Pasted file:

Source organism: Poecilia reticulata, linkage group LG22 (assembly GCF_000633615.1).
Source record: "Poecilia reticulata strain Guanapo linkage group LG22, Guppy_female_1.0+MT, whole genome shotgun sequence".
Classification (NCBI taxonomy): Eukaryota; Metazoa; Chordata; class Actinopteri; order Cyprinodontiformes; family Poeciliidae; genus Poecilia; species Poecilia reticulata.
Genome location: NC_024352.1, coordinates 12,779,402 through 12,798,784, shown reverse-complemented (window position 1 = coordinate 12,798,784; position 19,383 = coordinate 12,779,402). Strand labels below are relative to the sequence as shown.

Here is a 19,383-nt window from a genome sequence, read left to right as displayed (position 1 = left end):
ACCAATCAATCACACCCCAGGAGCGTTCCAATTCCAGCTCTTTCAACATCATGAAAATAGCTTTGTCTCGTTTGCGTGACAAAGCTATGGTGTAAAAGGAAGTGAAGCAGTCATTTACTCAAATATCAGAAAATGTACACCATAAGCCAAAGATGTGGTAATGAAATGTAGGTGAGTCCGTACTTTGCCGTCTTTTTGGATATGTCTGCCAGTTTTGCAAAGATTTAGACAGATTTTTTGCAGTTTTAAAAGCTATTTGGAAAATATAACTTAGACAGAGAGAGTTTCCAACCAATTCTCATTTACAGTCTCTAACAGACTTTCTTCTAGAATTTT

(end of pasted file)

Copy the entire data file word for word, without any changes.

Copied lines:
Source organism: Poecilia reticulata, linkage group LG22 (assembly GCF_000633615.1).
Source record: "Poecilia reticulata strain Guanapo linkage group LG22, Guppy_female_1.0+MT, whole genome shotgun sequence".
Classification (NCBI taxonomy): Eukaryota; Metazoa; Chordata; class Actinopteri; order Cyprinodontiformes; family Poeciliidae; genus Poecilia; species Poecilia reticulata.
Genome location: NC_024352.1, coordinates 12,779,402 through 12,798,784, shown reverse-complemented (window position 1 = coordinate 12,798,784; position 19,383 = coordinate 12,779,402). Strand labels below are relative to the sequence as shown.

Here is a 19,383-nt window from a genome sequence, read left to right as displayed (position 1 = left end):
ACCAATCAATCACACCCCAGGAGCGTTCCAATTCCAGCTCTTTCAACATCATGAAAATAGCTTTGTCTCGTTTGCGTGACAAAGCTATGGTGTAAAAGGAAGTGAAGCAGTCATTTACTCAAATATCAGAAAATGTACACCATAAGCCAAAGATGTGGTAATGAAATGTAGGTGAGTCCGTACTTTGCCGTCTTTTTGGATATGTCTGCCAGTTTTGCAAAGATTTAGACAGATTTTTTGCAGTTTTAAAAGCTATTTGGAAAATATAACTTAGACAGAGAGAGTTTCCAACCAATTCTCATTTACAGTCTCTAACAGACTTTCTTCTAGAATTTT